How to Set Up Your Own Personal Fitness Regimen This Year

It’s interesting getting a couple of months into a new year. Resolutions are no longer fresh, and you can assess what you’ve stuck to and what commitments have fallen by the wayside. Fitness goals are one of the most notoriously common resolutions to drop early on. If you find that your New Year’s resolution to […]

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It’s interesting getting a couple of months into a new year. Resolutions are no longer fresh, and you can assess what you’ve stuck to and what commitments have fallen by the wayside.

Fitness goals are one of the most notoriously common resolutions to drop early on. If you find that your New Year’s resolution to work out more has fallen off the radar, you’re not the only one.

Fortunately, this “clean break” from an artificial January 1st starting point gives you an opportunity to do something radical. Instead of tethering your health goals to a specific point in time, commit to getting fit right here, right now.

Dust off that old resolution and put it back onto your priority list. Once you’ve done that, here are a few tips and tricks to help you regain some of that lost mojo in your daily fitness routine.

1. Set SMART goals

No one knows your fitness needs more than you do. You are intimately acquainted with your physical challenges and shortcomings. That’s why there isn’t a single “goal” that everyone can aim for when they’re trying to get fit. The closest thing you could find to a universal objective would be “being healthy” or “getting in shape.”

But, of course, those are broad, unspecific, unmotivating goals. They don’t push you toward a specific result or fuel your activity in a certain direction. If you want to reach your health goals, you need to set a clear benchmark for yourself.

This personal fitness standard shouldn’t be a lofty or unspecific one, either. Instead, come up with SMART goals for your new fitness lifestyle. These are objectives that are:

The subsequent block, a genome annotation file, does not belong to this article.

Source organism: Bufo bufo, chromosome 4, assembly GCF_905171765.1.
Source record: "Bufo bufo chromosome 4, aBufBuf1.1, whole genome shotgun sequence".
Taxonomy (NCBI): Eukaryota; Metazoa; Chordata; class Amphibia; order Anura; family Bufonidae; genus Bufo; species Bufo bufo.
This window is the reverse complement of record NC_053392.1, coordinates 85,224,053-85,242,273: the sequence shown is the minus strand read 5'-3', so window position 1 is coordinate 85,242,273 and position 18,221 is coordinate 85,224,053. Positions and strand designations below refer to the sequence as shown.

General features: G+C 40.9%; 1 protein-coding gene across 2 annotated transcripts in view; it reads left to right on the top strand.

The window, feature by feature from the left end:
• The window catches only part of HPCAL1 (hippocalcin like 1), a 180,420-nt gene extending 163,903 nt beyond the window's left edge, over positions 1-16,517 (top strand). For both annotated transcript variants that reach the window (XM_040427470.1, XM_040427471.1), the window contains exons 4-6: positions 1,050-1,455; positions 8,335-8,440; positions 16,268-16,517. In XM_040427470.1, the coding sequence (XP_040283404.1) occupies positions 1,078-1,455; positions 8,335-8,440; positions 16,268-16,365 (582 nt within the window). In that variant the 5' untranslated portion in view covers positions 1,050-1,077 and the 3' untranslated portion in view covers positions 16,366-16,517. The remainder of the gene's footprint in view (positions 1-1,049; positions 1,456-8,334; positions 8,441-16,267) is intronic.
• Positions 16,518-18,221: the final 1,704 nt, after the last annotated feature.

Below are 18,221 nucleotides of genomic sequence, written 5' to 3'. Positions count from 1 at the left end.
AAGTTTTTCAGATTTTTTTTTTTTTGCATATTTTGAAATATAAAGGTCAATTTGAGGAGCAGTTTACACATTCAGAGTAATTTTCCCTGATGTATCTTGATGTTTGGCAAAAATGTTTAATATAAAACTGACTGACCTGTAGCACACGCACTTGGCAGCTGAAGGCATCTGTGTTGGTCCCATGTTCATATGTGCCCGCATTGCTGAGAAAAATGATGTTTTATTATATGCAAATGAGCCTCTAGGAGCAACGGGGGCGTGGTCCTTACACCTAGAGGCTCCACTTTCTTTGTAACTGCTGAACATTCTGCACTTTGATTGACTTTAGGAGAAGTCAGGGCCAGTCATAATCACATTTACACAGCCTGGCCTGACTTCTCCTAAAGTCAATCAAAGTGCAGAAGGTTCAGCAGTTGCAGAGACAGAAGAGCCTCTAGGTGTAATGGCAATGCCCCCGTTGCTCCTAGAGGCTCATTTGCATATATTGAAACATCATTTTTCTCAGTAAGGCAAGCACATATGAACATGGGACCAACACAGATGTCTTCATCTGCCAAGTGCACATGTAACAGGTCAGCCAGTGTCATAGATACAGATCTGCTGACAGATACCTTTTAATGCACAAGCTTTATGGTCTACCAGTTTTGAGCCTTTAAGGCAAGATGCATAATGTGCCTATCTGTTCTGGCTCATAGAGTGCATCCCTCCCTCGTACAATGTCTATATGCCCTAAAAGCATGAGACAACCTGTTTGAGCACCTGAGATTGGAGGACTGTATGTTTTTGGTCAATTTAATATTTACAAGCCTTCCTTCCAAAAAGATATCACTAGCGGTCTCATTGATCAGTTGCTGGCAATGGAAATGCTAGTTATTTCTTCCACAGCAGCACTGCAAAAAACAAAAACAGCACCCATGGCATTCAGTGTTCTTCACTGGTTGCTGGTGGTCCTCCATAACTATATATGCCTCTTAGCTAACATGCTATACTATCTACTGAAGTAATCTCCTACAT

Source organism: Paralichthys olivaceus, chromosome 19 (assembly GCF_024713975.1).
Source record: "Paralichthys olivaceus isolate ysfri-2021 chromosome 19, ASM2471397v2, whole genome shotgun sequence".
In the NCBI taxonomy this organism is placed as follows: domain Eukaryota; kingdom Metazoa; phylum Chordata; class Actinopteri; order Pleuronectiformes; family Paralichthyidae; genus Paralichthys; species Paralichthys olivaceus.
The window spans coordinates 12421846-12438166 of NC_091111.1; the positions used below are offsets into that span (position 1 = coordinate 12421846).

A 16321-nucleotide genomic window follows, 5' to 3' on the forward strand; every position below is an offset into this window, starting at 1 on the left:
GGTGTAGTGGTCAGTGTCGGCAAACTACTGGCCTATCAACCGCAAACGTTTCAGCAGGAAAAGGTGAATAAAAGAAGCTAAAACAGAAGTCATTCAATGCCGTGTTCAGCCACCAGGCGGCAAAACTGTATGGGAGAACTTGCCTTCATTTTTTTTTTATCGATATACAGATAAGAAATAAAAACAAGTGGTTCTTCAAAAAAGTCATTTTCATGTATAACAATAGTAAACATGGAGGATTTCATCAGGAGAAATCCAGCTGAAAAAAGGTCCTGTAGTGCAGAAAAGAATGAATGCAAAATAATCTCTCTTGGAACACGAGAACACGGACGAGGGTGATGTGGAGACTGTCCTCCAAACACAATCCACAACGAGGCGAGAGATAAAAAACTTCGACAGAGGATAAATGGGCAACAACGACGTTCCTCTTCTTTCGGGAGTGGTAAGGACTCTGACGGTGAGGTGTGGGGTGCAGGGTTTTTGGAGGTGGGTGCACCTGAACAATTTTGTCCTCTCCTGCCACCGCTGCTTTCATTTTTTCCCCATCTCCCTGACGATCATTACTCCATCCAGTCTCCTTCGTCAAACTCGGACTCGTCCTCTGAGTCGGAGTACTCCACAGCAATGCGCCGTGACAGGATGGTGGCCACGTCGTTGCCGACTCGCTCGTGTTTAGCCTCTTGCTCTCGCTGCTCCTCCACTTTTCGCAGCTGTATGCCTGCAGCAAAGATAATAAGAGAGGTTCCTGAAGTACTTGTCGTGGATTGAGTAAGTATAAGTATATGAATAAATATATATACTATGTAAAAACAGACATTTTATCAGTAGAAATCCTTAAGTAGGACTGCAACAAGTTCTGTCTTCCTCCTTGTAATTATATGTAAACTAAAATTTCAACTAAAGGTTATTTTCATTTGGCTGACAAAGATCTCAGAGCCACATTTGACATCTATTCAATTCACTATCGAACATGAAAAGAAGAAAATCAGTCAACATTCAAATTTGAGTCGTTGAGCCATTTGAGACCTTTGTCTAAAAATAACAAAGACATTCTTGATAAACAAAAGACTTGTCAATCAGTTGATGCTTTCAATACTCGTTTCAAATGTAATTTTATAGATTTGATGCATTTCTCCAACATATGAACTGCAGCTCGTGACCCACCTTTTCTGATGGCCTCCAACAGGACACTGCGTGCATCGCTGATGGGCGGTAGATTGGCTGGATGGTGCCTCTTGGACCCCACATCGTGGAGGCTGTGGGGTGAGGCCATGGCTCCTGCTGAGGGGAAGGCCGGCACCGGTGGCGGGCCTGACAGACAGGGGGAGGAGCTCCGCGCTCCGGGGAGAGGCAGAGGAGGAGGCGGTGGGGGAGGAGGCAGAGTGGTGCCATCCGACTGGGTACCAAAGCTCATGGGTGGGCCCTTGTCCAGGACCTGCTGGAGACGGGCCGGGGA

• Specific;
  • Measurable;
  • Attainable;
  • Relevant;
  • Time-based.

On the one hand, if you’re a desk jockey who’s chronically out of shape, a SMART goal could simply be walking a mile every day. On the other hand, if you’re already somewhat fit, a SMART goal should challenge you in new ways, such as training for a half-marathon.

2. Establish a Sustainable Routine

Once you have clear, attainable goals that are relevant to your current needs, it’s time to establish the means to those ends. This is a critical part of the process. You don’t want to ask a friend or a spouse what they do for exercise and then merely copy them.

On the contrary, if you want to establish some fitness momentum, it’s important that you personalize your routine. This will make it more engaging. You can include activities that challenge you and help you increase your endurance and strength.

Rather than forcing someone else’s routine into your life, consider your current activity. How can you build a sustainable fitness routine right into your current lifestyle? If you’re an early bird, can you get up half an hour earlier to work out in your living room? Do you live near work? If so, you might be able to walk to the office or, if it’s too far to walk, consider riding your bike. If you don’t want to be sweaty at work, look into different e-bike options, such as Shark Tanks’s Tower electric cruiser bikes.